I decided the answer was more power, as generally with cars it is. Until there is too much power, and then you regret your decision and wish you’d just left the machine alone! After choosing to move away from a naturally aspirated set-up and not wanting to cut the car up to fit a Honda engine, I reached out to Stuart Gurr of Vmax-Scart to help me devise a supercharger set-up.
Stuart supplied me with one of his Weber DCOE supercharger kits, this is essentially an Eaton M62 from a Mercedes CLK/SLK etc with the inlet lopped off and some Weber flanges welded on. That is a very crude way of describing it, Stuart has done a lot of work over the years to develop this kit to make an incredibly usable, but high performance Classic Mini.
I decided to start without a charge-cooler setup, and on relatively low boost around 8-PSI. This of course meant a bit of a rebuild. The standard high-compression pistons were replaced with Forged Omega pistons, ARP studs were fitted throughout to avoid any chances of head gasket failure or a con-rod wanting to go all Freddie Mercury and break free!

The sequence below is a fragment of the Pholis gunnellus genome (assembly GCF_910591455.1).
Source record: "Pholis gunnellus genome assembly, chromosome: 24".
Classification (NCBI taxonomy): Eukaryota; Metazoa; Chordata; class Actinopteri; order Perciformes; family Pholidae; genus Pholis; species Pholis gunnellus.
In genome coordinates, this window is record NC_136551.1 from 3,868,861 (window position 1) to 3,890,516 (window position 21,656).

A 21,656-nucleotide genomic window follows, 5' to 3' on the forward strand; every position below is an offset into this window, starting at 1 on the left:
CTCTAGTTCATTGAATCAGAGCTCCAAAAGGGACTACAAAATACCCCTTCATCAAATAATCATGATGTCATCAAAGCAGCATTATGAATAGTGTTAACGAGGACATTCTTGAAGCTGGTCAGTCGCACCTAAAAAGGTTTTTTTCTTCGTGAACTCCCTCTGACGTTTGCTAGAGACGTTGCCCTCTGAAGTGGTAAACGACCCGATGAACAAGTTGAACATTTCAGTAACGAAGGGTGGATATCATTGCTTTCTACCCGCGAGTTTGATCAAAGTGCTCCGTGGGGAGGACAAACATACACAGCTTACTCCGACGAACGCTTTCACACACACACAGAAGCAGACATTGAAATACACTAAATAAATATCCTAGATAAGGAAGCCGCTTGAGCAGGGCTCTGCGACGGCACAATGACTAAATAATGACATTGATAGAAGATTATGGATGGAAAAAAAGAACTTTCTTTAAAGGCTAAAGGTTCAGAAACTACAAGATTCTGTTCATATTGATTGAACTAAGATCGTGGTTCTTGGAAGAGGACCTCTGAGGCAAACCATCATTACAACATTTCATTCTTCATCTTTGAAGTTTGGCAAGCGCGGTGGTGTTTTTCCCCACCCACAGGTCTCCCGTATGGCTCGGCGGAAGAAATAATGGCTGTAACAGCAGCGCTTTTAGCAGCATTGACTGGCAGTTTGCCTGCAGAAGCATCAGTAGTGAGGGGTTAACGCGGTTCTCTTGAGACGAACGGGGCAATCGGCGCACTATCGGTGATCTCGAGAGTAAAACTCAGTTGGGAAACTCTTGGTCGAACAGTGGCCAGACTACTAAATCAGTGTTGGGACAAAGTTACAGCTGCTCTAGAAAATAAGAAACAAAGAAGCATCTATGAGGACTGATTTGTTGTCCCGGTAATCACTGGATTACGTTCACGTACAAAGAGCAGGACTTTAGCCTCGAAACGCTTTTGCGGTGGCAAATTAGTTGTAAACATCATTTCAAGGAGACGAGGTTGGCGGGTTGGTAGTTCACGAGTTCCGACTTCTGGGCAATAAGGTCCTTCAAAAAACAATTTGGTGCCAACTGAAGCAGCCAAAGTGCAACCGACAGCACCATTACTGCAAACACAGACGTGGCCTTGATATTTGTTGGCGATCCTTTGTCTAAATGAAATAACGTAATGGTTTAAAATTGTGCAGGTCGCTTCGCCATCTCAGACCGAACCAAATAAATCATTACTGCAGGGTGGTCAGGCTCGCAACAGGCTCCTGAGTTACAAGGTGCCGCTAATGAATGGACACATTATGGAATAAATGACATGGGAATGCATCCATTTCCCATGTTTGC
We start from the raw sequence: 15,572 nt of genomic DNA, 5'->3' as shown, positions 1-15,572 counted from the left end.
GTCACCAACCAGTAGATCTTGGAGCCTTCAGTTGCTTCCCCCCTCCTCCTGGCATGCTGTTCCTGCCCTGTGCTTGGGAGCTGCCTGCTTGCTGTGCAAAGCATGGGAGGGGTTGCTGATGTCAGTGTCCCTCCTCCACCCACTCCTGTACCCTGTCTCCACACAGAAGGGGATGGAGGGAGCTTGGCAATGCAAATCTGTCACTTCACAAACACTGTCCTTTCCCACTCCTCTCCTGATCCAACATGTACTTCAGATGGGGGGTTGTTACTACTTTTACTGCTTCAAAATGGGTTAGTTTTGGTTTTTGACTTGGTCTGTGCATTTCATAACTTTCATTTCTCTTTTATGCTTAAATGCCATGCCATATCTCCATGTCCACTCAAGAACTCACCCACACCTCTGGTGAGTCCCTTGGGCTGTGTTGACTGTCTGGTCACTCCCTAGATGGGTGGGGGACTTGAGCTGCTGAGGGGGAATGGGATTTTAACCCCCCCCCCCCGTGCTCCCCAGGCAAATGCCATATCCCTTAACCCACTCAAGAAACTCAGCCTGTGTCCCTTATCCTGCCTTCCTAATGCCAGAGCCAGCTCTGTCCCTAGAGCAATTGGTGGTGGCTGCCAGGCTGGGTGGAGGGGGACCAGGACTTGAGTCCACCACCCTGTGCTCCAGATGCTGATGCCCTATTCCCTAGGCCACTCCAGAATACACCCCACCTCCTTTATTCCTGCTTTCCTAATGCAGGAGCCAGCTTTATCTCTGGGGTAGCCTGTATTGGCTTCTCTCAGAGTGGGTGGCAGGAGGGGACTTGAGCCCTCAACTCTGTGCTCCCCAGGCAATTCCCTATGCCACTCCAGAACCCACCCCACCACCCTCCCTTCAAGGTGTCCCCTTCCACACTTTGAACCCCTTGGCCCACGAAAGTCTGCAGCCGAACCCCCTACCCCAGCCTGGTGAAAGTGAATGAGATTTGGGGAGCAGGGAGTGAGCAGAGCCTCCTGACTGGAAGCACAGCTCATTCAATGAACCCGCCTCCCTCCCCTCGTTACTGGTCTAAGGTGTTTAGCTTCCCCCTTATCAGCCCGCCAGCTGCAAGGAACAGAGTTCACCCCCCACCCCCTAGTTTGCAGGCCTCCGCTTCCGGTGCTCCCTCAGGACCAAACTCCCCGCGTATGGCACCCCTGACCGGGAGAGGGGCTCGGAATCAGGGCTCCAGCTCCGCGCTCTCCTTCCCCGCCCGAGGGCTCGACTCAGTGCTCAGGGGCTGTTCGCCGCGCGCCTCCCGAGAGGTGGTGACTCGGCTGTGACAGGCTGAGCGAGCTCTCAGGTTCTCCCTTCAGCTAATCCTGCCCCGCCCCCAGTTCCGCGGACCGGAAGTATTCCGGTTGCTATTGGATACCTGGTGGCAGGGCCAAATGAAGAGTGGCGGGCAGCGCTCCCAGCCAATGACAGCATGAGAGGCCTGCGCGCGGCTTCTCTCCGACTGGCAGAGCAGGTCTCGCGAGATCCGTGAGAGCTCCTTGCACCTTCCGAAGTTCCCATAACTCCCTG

The car made a frankly ludicrous 141bhp and 129ft/lbs, it would blow the tyres of 3rd in the wet and made the most mighty noise. If it wasn’t an induction roar from the DCOE, it was the howling whine from the supercharger. On a track-day, I had enough power to overtake most hot-hatches and could carry enough speed to out corner most of them too, Minis are truly brilliant cars to learn to drive fast in. Driving fast requires less steering input and more throttle control, the car will dance around as the tiny 165 section tyres scrabble for grip, and the whole time you’ll be smiling ear to ear like a cheshire cat.